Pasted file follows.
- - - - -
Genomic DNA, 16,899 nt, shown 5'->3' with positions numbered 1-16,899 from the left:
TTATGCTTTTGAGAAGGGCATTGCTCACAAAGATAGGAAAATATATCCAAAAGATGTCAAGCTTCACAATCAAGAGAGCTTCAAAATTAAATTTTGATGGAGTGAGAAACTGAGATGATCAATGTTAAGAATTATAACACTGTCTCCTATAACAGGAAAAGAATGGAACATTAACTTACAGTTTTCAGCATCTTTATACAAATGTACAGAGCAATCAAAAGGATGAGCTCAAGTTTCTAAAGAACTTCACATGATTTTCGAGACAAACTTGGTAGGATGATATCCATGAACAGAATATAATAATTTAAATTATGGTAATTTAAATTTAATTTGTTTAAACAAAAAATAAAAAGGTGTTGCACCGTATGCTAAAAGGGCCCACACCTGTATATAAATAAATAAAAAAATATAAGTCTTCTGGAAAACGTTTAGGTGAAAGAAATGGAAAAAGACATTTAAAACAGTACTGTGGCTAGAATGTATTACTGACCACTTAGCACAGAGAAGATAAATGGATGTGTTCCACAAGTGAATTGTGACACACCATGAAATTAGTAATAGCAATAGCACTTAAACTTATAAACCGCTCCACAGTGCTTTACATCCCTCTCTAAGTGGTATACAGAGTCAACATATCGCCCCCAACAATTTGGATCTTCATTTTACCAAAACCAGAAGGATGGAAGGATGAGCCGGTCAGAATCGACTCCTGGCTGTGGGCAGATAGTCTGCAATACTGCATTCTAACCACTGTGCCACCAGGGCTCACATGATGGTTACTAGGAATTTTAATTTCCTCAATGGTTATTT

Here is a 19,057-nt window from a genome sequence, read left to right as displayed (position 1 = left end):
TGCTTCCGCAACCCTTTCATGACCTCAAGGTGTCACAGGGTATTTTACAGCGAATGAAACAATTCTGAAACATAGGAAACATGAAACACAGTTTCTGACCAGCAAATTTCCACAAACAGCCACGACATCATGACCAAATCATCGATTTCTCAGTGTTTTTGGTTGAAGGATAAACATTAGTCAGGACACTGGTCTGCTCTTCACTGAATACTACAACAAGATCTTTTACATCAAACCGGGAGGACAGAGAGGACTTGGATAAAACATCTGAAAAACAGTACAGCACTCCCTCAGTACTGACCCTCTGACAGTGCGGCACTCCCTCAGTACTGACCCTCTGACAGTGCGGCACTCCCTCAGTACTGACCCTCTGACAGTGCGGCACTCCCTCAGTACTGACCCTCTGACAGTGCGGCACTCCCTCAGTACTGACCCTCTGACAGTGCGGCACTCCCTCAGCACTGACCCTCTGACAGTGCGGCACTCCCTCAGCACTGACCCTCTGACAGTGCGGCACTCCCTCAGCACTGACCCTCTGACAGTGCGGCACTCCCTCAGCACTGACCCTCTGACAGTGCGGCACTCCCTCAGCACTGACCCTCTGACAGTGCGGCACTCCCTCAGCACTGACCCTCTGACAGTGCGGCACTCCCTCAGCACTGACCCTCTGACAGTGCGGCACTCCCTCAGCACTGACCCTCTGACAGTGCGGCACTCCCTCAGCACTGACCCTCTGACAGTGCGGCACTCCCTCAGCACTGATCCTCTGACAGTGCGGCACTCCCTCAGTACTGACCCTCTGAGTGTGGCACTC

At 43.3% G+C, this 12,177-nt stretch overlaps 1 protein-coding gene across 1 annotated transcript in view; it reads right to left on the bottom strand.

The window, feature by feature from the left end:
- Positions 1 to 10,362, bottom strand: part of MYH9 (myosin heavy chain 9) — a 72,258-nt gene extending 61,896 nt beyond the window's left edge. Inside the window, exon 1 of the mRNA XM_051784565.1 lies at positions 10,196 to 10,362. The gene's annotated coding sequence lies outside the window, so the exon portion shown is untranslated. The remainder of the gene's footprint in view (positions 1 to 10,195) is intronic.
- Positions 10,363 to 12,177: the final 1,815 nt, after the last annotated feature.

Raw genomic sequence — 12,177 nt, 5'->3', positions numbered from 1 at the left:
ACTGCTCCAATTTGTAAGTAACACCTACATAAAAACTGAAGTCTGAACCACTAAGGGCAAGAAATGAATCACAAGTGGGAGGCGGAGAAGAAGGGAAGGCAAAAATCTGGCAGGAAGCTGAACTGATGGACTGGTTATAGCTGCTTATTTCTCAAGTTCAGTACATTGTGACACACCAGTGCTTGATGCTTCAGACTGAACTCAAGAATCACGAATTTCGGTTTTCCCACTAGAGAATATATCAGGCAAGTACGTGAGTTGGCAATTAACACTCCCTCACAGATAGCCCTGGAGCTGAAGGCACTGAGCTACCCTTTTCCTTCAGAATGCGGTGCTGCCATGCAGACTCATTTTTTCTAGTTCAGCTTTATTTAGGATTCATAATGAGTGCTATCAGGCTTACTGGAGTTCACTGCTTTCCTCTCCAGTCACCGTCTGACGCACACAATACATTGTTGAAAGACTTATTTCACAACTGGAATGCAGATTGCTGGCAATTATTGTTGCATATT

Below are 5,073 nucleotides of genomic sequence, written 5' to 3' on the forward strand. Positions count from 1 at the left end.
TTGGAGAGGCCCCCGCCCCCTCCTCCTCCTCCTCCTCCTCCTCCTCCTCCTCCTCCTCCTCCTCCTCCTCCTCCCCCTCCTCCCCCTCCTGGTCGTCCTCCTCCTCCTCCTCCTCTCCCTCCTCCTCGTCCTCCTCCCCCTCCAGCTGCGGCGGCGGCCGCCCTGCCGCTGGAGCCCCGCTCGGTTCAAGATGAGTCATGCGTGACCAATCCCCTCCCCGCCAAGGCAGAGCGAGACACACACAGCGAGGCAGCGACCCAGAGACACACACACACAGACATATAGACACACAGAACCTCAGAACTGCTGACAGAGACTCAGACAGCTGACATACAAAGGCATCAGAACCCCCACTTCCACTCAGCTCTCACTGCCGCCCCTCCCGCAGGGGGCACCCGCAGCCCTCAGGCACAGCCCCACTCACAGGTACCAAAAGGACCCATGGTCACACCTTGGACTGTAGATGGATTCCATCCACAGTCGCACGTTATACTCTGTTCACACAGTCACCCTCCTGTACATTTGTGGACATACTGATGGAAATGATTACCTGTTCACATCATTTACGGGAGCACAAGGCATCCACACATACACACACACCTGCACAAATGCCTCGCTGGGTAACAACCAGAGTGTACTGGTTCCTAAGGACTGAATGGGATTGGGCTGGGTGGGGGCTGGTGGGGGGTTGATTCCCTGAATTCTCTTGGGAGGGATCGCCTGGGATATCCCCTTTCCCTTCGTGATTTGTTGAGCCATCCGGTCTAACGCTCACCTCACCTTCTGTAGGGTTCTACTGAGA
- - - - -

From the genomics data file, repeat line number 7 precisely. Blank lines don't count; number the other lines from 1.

- Positions 1 to 10,362, bottom strand: part of MYH9 (myosin heavy chain 9) — a 72,258-nt gene extending 61,896 nt beyond the window's left edge. Inside the window, exon 1 of the mRNA XM_051784565.1 lies at positions 10,196 to 10,362. The gene's annotated coding sequence lies outside the window, so the exon portion shown is untranslated. The remainder of the gene's footprint in view (positions 1 to 10,195) is intronic.